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21 Essays She

The achievement of Robinson’s novels has been how elegantly she folds questions of faith, ethics and eschatology into fiction, and presents them to us as human dramas, in language bright and bare as bone. She has been compared to the Dutch masters for her sense of silence and light, for the quality of patient attention that gilds the most modest moments. But she also has a gift for wit and metaphor that turns the ordinary on its head.

In nonfiction, Robinson approaches her quarry directly, with frank combativeness (or ranting, as her critics have it). She worried about this once: “My writing has perhaps taken too much of the stain of my anger,” she wrote in “Mother Country,” her 1989 study of nuclear pollution. No more. She opens the new collection telling us: “I am too old to mince words.”

She is democratic in her censure, flaying the left for its “slick, unreflecting cynicism,” the right for its “unembarrassed enthusiasm for self-interest.” She upbraids the religious for their fear and willful dismissal of science; scientists for their juvenile understanding and dismissal of faith.

But back to the original question. How did Robinson end up here — with an orientation so open to the world that it feels less cosmopolitan than cosmic? Was it libraries?

Mostly. Robinson came to the habit of self-scrutiny early. As a child, her teachers told her, “You have to live with your mind your whole life”; they taught her the value of building it, making it worthy. It was, she has said, the most important lesson she ever received. She kept at it, following the publication of “Housekeeping,” with one of the more interesting silences in American letters. She published no new fiction for 24 years, devoting herself instead to deep study of Marx, Darwin and the history of political thought.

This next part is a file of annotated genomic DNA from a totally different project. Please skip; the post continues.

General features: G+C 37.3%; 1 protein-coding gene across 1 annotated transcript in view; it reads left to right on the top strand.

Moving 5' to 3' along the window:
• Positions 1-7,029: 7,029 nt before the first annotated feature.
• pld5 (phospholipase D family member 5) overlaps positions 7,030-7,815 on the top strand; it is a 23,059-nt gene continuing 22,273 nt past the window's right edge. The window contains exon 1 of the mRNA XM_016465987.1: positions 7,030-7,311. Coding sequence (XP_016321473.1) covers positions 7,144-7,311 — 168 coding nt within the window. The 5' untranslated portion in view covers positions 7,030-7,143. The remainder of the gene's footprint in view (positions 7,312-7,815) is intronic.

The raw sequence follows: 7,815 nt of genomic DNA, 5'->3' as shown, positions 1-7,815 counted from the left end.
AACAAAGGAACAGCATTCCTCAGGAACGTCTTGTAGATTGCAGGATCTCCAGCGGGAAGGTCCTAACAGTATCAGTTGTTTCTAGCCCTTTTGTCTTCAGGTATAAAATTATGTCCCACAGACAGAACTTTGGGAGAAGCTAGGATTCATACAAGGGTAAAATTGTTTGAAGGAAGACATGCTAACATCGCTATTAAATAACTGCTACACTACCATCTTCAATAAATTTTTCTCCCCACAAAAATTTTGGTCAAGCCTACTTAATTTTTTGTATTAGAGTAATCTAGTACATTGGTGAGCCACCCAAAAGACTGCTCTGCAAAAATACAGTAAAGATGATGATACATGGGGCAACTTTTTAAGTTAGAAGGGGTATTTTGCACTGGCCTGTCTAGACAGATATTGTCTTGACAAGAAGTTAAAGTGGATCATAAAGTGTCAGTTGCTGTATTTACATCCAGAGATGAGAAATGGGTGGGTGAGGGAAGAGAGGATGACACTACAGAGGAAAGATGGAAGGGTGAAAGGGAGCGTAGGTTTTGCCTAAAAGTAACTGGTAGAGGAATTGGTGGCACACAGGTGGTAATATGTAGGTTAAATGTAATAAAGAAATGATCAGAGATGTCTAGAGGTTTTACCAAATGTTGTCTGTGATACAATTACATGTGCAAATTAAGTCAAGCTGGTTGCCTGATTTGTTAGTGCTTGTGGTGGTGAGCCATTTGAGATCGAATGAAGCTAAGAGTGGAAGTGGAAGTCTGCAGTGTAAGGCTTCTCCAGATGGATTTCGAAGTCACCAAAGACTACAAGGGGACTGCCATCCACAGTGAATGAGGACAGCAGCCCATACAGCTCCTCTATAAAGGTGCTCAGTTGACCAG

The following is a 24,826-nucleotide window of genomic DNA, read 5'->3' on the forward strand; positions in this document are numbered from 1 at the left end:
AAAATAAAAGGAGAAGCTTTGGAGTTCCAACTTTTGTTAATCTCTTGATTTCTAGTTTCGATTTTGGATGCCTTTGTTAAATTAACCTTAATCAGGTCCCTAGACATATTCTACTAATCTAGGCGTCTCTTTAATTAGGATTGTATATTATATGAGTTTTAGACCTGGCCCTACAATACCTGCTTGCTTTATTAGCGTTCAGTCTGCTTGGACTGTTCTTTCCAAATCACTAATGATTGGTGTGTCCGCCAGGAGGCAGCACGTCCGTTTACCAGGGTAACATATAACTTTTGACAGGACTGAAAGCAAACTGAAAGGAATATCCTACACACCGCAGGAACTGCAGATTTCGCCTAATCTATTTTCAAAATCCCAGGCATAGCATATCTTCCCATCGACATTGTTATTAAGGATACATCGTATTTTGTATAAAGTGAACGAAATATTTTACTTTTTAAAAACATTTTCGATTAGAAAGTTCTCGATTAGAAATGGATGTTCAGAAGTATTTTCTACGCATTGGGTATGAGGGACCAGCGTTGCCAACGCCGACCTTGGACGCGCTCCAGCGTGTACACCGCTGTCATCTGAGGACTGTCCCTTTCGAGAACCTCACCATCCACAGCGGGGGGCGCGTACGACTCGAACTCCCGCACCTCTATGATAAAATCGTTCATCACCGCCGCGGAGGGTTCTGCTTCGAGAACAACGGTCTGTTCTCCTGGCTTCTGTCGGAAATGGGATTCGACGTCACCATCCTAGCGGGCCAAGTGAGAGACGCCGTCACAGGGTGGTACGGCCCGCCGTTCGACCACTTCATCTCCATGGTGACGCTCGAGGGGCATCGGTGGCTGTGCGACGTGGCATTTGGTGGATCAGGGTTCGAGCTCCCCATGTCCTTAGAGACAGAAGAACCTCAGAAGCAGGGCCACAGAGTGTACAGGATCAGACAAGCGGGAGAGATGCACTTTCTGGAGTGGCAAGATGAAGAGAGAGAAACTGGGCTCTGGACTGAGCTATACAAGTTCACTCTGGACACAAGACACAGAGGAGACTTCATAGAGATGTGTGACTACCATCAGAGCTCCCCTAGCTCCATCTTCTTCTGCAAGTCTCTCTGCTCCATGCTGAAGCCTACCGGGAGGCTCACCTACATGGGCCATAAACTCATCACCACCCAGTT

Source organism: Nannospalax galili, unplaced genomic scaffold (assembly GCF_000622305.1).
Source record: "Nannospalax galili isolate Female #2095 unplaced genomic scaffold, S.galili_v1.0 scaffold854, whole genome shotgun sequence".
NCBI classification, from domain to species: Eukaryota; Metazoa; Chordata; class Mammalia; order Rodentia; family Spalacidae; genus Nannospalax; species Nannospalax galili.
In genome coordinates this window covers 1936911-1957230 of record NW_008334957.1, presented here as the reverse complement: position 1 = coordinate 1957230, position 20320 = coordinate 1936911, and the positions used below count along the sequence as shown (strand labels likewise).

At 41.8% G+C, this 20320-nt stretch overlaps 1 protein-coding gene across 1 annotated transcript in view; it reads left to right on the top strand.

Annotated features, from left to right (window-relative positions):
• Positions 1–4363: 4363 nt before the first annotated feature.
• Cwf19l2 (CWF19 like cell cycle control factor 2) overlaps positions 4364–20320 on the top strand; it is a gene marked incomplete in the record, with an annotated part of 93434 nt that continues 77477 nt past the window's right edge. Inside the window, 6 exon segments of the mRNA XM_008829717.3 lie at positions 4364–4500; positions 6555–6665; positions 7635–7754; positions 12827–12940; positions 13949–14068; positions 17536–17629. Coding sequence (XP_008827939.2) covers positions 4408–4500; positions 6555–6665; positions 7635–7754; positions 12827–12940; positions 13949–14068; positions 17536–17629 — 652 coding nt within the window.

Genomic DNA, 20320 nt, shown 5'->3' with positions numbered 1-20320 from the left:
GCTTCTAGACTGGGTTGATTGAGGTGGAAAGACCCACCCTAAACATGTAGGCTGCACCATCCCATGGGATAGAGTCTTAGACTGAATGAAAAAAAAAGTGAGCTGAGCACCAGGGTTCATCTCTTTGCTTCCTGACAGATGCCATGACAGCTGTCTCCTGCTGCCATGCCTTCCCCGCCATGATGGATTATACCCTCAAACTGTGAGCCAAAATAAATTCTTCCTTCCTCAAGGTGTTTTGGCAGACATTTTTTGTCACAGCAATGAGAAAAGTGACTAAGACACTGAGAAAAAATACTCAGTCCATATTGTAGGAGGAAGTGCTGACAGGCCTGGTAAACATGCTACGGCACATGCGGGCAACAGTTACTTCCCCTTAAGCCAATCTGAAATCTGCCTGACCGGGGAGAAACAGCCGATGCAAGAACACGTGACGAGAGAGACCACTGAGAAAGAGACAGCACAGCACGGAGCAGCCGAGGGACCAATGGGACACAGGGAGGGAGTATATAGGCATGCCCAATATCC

In many ways, “What Are We Doing Here?” is a response to those years of study, a repudiation of Marx and Darwin, of powerful ideologies of any stripe that simplify the world. “Our ways of understanding the world now, our systems and ideologies, have an authority for us that leads us to think of them as exhaustive accounts of reality rather than, at best, as instruments of understanding suited to particular uses,” she writes. No argument here. But when she says that ideologies are to be avoided because they come with conclusions baked into them, I begin to fidget. This sounds an awful lot like some of Robinson’s own nonfiction. For a book that so espouses the virtue of mind interrogating mind, there’s not much evidence of it in this book. Her arguments unspool neatly, like silk off a spindle, because they are frequently arguments she has made before.

When Robinson warns against historical amnesia, her regular readers will know exactly where she’s heading: to the Puritans — caricatured as “cankered souls” but actually “the most progressive population on earth through the 19th century at least.” I was very persuaded by the case she makes for their importance. I was even more persuaded by it when I first encountered it in her 1998 essay collection, “The Death of Adam.”